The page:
On the issue of AB’s capacity to make decisions about contraception the Judge accepted the evidence from the Trust that it was extremely unlikely that AB would ever gain capacity, particularly as she had already had 15 educational sessions on mode of delivery of her baby and made no progress towards capacity at all.

The judge also accepted the evidence from the Trust that the most appropriate method of contraception for AB was an IUD, and that to insert it at the same time as the cesarean was performed would mean that it could be inserted painlessly with minimum risk of infection and minimum risk of perforation of the uterus. By contrast the insertion of an IUD at a later date would be extremely painful for AB.

With respect to best interests the court concluded that it was not possible to ascertain AB’s wishes on the issue of contraception and no cogent direct evidence of AB’s beliefs and values regarding the use of contraception.

It is worth setting out in full what the Judge said about best interests (at paragraph 42):

In the assessment of best interests, the question of risk must be weighed, including the risk of future pregnancy and the risks to mental and physical health associated with pregnancy, childbirth and/or the removal of the child. For the reasons set out above, I am satisfied that there is an appreciable risk that AB will have a further unplanned pregnancy unless steps are taken to prevent this. The history of litigation in this matter demonstrates eloquently the devastating impact that a failure to protect AB from the appreciable risk of further unplanned pregnancy that I am satisfied subsists in respect of AB. Further, I have given weight to the opinion of Dr N, endorsed by Professor X, that in light the features of a mood disorder displayed by AB, she is at greater risk of mental health difficulties, including puerperal psychosis following the delivery of a child. There is no reason to believe that this risk would cease to pertain in respect of a further unplanned pregnancy. Finally, I have born in mind the careful evidence of Ms T regarding the upset and distress that AB has experienced as the “dry run” for the upcoming caesarean section has been completed.

The judge therefore concluded that it was in AB’s best interests to have an IUD fitted and the least restrictive and proportionate method of doing this was to do it after her cesarean section when it would cause her no pain and would negate the need for a further separate, distressing procedure to be undertaken.

On the issue of Article 8 ECHR, MacDonald J said this (at paragraph 47):

Finally, in circumstances where the insertion of an IUD will prevent AB from having children and making a significant choice regarding her own body, AB’s Art 8 rights are engaged. As I have noted above, proper consideration of P’s Art 8 rights is achieved through the best interests appraisal under s 4 of the Mental Capacity Act 2005. Within this context, I have had regard to the fact that, whilst it is the case that for the duration of its insertion the IUD will prevent AB from conceiving, the evidence before the IUD can be removed at any time should AB’s position change in terms of capacity to consent to sexual relations. Having regard to the risks I have identified, and to the consequences for AB of those risks becoming manifest, I am satisfied that the interference in AB’s Art 8 rights constituted by the court decision to authorise the insertion of an IUD as being in AB’s best interests is one that is necessary and proportionate for the purposes of Art 8(2).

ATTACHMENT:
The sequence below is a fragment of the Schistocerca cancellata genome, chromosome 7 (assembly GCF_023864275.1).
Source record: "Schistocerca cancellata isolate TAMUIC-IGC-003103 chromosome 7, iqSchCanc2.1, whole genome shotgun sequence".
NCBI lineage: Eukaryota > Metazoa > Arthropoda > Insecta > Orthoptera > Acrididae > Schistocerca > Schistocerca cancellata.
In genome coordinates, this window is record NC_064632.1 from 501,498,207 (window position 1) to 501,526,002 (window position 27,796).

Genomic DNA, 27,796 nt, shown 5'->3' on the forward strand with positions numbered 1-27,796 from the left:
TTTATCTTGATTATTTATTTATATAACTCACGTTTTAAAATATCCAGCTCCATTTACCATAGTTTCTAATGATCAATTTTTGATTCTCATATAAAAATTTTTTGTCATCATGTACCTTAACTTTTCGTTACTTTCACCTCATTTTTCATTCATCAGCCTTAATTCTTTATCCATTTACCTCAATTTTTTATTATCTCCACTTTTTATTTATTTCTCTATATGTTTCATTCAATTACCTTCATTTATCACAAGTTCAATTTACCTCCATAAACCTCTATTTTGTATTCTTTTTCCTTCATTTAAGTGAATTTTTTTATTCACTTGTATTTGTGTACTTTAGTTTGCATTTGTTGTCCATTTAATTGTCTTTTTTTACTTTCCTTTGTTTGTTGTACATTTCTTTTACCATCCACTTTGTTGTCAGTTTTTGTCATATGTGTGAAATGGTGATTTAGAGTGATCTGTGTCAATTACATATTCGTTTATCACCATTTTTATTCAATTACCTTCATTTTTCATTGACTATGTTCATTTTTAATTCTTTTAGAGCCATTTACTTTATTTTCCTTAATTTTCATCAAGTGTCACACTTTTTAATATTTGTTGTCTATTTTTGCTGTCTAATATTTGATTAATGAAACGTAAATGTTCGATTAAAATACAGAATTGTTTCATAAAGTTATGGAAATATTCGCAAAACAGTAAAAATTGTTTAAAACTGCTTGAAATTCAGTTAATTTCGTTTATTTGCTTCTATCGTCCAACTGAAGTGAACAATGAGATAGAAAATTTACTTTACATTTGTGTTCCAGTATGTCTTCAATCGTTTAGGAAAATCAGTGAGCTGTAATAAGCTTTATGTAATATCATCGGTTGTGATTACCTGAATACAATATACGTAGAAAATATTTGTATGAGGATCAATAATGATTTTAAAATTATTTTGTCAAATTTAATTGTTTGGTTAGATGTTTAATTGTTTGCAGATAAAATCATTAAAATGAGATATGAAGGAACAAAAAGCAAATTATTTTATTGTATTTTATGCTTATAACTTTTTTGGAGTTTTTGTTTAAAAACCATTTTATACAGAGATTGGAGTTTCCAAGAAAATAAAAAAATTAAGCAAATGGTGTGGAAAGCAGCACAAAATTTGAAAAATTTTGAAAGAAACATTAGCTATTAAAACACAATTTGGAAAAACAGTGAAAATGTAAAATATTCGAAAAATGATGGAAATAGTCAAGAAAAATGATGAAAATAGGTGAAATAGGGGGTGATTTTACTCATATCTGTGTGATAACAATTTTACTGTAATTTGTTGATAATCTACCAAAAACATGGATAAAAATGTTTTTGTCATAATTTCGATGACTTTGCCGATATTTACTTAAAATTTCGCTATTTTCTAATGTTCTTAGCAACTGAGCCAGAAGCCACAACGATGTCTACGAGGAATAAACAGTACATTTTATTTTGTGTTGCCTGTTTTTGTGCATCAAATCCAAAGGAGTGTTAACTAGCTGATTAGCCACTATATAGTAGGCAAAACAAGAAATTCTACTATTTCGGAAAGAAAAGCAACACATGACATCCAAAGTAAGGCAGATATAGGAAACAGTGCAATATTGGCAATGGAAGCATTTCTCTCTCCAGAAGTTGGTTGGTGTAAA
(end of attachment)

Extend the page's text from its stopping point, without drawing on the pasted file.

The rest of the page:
This careful and clear judgment emphasizes the importance of public bodies considering the issue of future contraception while P is still pregnant so as to be able to protect P from future pregnancies if this is in P’s best interests, in the least restrictive and proportionate way. Anecdotally this does not often happen because while local authorities areit responsible for putting in place a care plan that guards against the risk of P having sex if she lacks capacity to consent to it, they do not consider themselves the decision maker on decisions about contraception. This is considered to be the GP’s domain.


[1] The plan was that AB would never be left at home alone, would never be left unsupervised with a male, would be accompanied in the community and would be with CD, a trusted family member or support worker at all times.

CategoryBest interest - Contraception Date